One reason for that is automakers have historically not established hard firewalls between vehicle infotainment systems and vehicle control units, so once a hacker gains access to the head unit, the vehicle's more critical systems -- such as braking and acceleration -- are exposed.
Jeremy Carlson, IHS senior analyst for Autonomous Driving, said automakers should be working on an "iterative design" of cybersecurity that marries hardware protection with software.
Security software should be able to determine what types of messages are being transmitted between hardware systems and detect aberrations that could be attacks, Carlson said.
While connected cars do present a greater security risk, the technology also offers tremendous potential for additional services and applications.
Two companies expected to go head to head with traditional Tier 1 automotive suppliers, and win, are Apple and Google.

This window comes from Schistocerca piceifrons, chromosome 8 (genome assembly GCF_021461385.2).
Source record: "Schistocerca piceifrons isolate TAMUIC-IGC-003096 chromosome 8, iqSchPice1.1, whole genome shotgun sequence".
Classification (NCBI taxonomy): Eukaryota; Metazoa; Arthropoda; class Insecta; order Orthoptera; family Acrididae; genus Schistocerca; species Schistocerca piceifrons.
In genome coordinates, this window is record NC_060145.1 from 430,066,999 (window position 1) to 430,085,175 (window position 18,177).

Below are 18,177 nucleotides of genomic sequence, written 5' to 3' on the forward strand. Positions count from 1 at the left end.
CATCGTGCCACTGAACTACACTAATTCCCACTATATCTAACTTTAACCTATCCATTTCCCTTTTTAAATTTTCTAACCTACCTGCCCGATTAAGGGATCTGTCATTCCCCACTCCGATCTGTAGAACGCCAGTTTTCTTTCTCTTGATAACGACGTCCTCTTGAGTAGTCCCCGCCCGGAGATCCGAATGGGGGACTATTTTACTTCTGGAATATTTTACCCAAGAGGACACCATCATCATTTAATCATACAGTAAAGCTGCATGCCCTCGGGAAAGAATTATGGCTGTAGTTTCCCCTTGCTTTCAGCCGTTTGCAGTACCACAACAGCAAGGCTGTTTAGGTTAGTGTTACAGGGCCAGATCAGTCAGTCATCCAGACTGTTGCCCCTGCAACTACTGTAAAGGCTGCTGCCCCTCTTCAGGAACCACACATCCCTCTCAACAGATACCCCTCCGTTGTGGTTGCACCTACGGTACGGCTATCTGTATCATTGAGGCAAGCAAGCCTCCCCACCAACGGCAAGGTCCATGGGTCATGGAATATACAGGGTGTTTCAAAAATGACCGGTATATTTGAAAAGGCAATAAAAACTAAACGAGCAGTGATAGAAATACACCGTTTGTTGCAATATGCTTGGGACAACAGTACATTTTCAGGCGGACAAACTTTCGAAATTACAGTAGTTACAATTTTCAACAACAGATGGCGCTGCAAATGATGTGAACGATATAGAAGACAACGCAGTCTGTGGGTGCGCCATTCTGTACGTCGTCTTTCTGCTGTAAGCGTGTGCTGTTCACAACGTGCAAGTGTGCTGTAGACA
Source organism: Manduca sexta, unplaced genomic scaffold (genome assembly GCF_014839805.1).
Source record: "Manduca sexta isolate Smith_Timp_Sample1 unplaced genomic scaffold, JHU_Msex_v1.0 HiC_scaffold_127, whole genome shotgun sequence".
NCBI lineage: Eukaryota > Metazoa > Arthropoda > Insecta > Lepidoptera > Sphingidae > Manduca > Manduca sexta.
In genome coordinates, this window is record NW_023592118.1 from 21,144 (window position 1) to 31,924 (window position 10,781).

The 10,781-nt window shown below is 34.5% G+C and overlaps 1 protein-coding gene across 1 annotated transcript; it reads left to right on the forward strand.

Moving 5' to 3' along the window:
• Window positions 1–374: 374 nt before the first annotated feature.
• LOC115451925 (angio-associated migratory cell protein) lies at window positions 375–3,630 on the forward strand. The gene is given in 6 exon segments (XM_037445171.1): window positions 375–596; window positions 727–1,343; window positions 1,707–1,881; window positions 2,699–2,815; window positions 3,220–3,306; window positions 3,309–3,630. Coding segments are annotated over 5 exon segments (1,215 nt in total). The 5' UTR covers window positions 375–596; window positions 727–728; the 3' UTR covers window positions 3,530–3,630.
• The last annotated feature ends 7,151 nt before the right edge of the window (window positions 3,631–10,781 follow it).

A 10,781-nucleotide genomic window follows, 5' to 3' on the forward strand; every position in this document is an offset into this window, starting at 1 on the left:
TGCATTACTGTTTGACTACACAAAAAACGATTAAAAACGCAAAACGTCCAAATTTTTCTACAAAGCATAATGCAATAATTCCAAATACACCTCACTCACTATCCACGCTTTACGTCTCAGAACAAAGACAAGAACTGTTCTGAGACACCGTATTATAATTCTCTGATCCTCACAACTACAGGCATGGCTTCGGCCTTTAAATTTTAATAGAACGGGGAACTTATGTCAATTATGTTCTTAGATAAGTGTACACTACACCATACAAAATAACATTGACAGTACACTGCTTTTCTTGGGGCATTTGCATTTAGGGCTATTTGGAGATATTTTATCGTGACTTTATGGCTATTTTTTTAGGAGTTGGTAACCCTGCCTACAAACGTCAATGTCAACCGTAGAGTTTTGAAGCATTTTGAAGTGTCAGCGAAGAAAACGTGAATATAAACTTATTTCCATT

Apple's CarPlay and Google's Android Auto will be adopted as native interfaces, or smartphone mirroring applications, across the carmaker community, according to Carlson. And it won't be one or the other -- it will be both.
"CarPlay and Android Auto are already drastically undermining the native [IVI] system makers," Carlson said. "This is one of the biggest disruptions to the [IVI] space. Even if you look back on personal navigation devices, this is much more fundamental. Being able to bring content into the [IVI] with smartphones...really does fundamentally change what consumers want in center stack."
Juliussen agreed, saying: "Apple and Google will to a large extent take away most of business from automakers through cloud-based services over time."
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